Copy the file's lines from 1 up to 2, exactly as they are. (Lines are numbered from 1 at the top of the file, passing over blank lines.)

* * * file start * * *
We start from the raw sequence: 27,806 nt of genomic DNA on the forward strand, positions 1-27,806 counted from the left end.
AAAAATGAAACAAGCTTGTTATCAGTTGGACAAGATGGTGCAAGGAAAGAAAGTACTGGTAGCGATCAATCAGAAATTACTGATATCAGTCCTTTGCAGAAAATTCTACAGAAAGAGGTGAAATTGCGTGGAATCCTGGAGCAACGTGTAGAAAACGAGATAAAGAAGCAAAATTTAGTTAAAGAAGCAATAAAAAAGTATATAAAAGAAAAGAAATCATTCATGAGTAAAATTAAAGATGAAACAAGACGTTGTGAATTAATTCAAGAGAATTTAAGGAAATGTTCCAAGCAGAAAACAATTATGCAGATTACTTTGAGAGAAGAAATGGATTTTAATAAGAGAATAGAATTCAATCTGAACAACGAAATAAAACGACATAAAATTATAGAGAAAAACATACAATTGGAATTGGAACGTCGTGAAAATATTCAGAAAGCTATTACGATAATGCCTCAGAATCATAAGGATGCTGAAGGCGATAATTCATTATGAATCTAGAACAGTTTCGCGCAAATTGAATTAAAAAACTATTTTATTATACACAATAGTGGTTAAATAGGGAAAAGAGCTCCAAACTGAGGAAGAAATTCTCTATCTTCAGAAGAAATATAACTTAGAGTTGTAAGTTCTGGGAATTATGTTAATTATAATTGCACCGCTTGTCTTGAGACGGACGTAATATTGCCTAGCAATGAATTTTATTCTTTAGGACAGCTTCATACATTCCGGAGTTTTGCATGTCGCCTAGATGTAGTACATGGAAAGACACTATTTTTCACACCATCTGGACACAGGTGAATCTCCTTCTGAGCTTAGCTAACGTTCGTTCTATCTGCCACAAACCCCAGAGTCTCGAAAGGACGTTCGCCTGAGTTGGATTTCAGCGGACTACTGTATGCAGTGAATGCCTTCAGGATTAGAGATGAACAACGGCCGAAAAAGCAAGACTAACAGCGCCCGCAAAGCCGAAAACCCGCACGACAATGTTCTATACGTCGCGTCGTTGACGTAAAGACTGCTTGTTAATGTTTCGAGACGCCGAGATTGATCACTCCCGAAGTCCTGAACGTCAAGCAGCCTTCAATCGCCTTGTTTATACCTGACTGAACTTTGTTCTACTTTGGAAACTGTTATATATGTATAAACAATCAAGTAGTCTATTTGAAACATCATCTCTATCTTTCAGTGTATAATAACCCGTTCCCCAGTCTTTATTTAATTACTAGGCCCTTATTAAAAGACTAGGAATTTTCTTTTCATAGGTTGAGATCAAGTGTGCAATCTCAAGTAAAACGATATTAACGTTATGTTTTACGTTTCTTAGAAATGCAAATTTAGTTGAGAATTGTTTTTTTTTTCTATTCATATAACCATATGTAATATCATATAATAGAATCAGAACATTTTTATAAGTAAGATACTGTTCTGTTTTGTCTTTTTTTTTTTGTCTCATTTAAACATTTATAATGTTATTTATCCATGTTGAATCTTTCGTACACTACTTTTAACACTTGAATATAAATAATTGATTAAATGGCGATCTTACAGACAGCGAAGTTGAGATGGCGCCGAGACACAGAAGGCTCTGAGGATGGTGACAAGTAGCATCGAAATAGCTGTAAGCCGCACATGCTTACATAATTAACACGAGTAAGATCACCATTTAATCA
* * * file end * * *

We start from the raw sequence: 27,806 nt of genomic DNA on the forward strand, positions 1-27,806 counted from the left end.
AAAAATGAAACAAGCTTGTTATCAGTTGGACAAGATGGTGCAAGGAAAGAAAGTACTGGTAGCGATCAATCAGAAATTACTGATATCAGTCCTTTGCAGAAAATTCTACAGAAAGAGGTGAAATTGCGTGGAATCCTGGAGCAACGTGTAGAAAACGAGATAAAGAAGCAAAATTTAGTTAAAGAAGCAATAAAAAAGTATATAAAAGAAAAGAAATCATTCATGAGTAAAATTAAAGATGAAACAAGACGTTGTGAATTAATTCAAGAGAATTTAAGGAAATGTTCCAAGCAGAAAACAATTATGCAGATTACTTTGAGAGAAGAAATGGATTTTAATAAGAGAATAGAATTCAATCTGAACAACGAAATAAAACGACATAAAATTATAGAGAAAAACATACAATTGGAATTGGAACGTCGTGAAAATATTCAGAAAGCTATTACGATAATGCCTCAGAATCATAAGGATGCTGAAGGCGATAATTCATTATGAATCTAGAACAGTTTCGCGCAAATTGAATTAAAAAACTATTTTATTATACACAATAGTGGTTAAATAGGGAAAAGAGCTCCAAACTGAGGAAGAAATTCTCTATCTTCAGAAGAAATATAACTTAGAGTTGTAAGTTCTGGGAATTATGTTAATTATAATTGCACCGCTTGTCTTGAGACGGACGTAATATTGCCTAGCAATGAATTTTATTCTTTAGGACAGCTTCATACATTCCGGAGTTTTGCATGTCGCCTAGATGTAGTACATGGAAAGACACTATTTTTCACACCATCTGGACACAGGTGAATCTCCTTCTGAGCTTAGCTAACGTTCGTTCTATCTGCCACAAACCCCAGAGTCTCGAAAGGACGTTCGCCTGAGTTGGATTTCAGCGGACTACTGTATGCAGTGAATGCCTTCAGGATTAGAGATGAACAACGGCCGAAAAAGCAAGACTAACAGCGCCCGCAAAGCCGAAAACCCGCACGACAATGTTCTATACGTCGCGTCGTTGACGTAAAGACTGCTTGTTAATGTTTCGAGACGCCGAGATTGATCACTCCCGAAGTCCTGAACGTCAAGCAGCCTTCAATCGCCTTGTTTATACCTGACTGAACTTTGTTCTACTTTGGAAACTGTTATATATGTATAAACAATCAAGTAGTCTATTTGAAACATCATCTCTATCTTTCAGTGTATAATAACCCGTTCCCCAGTCTTTATTTAATTACTAGGCCCTTATTAAAAGACTAGGAATTTTCTTTTCATAGGTTGAGATCAAGTGTGCAATCTCAAGTAAAACGATATTAACGTTATGTTTTACGTTTCTTAGAAATGCAAATTTAGTTGAGAATTGTTTTTTTTTTCTATTCATATAACCATATGTAATATCATATAATAGAATCAGAACATTTTTATAAGTAAGATACTGTTCTGTTTTGTCTTTTTTTTTTTGTCTCATTTAAACATTTATAATGTTATTTATCCATGTTGAATCTTTCGTACACTACTTTTAACACTTGAATATAAATAATTGATTAAATGGCGATCTTACAGACAGCGAAGTTGAGATGGCGCCGAGACACAGAAGGCTCTGAGGATGGTGACAAGTAGCATCGAAATAGCTGTAAGCCGCACATGCTTACATAATTAACACGAGTAAGATCACCATTTAATCA